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  Towards a historical ecology of intertidal foraging in the Mafia Archipelago: archaeomalacology and implications for marine resource management

Faulkner, P., Harris, M., Haji, O., Crowther, A., Horton, M. C., & Boivin, N. L. (2019). Towards a historical ecology of intertidal foraging in the Mafia Archipelago: archaeomalacology and implications for marine resource management. Journal of Ethnobiology, 39(2), 182-203. doi:10.2993/0278-0771-39.2.182.

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Item Permalink: http://hdl.handle.net/21.11116/0000-0003-D5B0-5 Version Permalink: http://hdl.handle.net/21.11116/0000-0003-E7C4-B
Genre: Journal Article

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 Creators:
Faulkner, Patrick1, Author              
Harris, Matthew, Author
Haji, Othman, Author
Crowther, Alison1, Author              
Horton, Mark C., Author
Boivin, Nicole L.1, Author              
Affiliations:
1Archaeology, Max Planck Institute for the Science of Human History, Max Planck Society, ou_2074312              

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Free keywords: archaeomalacology, eastern Africa, Iron Age, Juani Island, marine resource use
 Abstract: Understanding the timing and nature of human influence on coastal and island ecosystems is becoming a central concern in archaeological research, particularly when investigated within a historical ecology framework. Unfortunately, the coast and islands of eastern Africa have not figured significantly within this growing body of literature, but are important given their historically contingent environmental, social, and political contexts, as well as the considerable threats now posed to marine ecosystems. Here, we begin developing a longer-term understanding of past marine resource use in the Mafia Archipelago (eastern Africa), an area of high ecological importance containing the Mafia Island Marine Park. Focusing on the comparatively less researched marine invertebrates provides a means for initiating discussion on potential past marine ecosystem structure, human foraging and environmental shifts, and the implications for contemporary marine resource management. The available evidence suggests that human-environment interactions over the last 2000 years were complex and dynamic; however, these data raise more questions than answers regarding the specific drivers of changes observed in the archaeomalacological record. This is encouraging as a baseline investigation and emphasizes the need for further engagement with historical ecology by a range of cognate disciplines to enhance our understanding of these complex issues.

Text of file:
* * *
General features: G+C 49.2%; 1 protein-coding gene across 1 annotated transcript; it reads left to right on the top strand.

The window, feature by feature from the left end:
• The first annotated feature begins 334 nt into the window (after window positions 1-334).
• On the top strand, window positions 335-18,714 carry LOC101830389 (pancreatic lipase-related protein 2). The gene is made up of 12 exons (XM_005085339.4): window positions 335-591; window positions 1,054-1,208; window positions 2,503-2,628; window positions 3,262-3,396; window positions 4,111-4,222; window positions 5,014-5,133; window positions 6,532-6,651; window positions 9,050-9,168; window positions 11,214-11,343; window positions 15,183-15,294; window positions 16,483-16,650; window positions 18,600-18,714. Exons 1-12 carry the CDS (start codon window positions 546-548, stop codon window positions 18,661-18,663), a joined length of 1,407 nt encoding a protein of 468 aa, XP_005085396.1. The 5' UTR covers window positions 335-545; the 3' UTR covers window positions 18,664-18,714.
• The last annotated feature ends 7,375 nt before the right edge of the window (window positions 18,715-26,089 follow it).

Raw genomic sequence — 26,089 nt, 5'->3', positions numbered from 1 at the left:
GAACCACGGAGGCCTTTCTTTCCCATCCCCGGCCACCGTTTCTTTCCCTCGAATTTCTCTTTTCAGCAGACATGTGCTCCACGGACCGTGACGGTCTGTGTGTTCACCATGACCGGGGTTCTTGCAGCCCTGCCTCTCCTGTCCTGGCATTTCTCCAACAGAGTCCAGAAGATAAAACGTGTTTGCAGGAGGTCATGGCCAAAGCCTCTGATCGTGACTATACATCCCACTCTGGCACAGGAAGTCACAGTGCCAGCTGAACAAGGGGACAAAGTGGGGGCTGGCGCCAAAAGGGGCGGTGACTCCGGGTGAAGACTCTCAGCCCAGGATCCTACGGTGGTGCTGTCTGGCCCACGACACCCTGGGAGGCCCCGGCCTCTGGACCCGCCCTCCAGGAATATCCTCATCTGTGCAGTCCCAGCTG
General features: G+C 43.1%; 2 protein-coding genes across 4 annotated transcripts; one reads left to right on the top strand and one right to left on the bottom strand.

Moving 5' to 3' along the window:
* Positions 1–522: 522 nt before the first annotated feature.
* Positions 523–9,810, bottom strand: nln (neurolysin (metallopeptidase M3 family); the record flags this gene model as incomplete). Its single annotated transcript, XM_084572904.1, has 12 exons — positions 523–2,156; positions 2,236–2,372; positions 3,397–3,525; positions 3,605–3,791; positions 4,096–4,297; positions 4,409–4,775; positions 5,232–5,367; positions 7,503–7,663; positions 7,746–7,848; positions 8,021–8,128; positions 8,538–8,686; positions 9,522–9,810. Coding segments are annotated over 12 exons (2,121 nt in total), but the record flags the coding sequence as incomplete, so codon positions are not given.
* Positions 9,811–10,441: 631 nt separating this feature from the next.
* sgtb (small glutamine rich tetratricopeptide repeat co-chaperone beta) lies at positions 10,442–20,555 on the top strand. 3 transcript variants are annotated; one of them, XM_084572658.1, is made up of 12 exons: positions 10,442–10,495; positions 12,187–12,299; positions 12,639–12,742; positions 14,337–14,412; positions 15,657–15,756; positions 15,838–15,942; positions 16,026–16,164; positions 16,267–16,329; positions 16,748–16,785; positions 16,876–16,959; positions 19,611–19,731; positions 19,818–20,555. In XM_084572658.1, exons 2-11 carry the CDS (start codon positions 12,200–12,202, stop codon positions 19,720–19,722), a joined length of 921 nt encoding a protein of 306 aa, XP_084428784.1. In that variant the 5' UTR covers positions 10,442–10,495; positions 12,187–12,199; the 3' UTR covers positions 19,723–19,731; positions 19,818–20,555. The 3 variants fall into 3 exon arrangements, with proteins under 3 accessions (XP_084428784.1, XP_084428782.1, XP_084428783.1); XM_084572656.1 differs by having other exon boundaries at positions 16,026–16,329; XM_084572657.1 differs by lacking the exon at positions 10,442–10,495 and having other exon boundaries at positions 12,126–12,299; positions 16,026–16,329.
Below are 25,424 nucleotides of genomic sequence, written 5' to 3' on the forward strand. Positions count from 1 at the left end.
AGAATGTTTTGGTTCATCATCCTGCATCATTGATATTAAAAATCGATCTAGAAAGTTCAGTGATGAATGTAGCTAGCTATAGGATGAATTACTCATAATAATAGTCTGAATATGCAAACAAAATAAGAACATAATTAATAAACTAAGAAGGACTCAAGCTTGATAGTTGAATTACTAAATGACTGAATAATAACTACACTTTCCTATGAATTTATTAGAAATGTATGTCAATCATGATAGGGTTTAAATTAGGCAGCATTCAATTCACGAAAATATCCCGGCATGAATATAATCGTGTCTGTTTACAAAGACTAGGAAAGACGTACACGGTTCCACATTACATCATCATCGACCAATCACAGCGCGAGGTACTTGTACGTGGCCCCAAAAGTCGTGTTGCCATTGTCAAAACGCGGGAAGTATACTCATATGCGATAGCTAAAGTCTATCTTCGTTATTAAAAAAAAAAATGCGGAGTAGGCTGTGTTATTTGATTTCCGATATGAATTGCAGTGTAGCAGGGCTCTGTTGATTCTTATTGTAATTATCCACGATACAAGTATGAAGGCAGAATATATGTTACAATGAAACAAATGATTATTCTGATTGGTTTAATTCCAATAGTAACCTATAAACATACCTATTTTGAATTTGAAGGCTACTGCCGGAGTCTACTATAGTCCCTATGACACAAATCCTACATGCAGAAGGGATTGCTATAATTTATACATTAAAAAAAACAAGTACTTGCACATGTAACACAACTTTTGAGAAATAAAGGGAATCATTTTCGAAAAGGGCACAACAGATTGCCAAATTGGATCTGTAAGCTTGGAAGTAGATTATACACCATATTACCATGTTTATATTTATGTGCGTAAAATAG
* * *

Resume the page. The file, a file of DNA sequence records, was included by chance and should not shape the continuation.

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Language(s): eng - English
 Dates: 2019-06-172019-06-01
 Publication Status: Published in print
 Pages: 23
 Publishing info: -
 Table of Contents: -
 Rev. Method: Peer
 Identifiers: DOI: 10.2993/0278-0771-39.2.182
Other: shh2263
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Title: Journal of Ethnobiology
Source Genre: Journal
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Publ. Info: Tacoma : Society of Ethnobiology
Pages: - Volume / Issue: 39 (2) Sequence Number: - Start / End Page: 182 - 203 Identifier: ISSN: 0278-0771
ISSN: 2162-4496
CoNE: https://pure.mpg.de/cone/journals/resource/0278-0771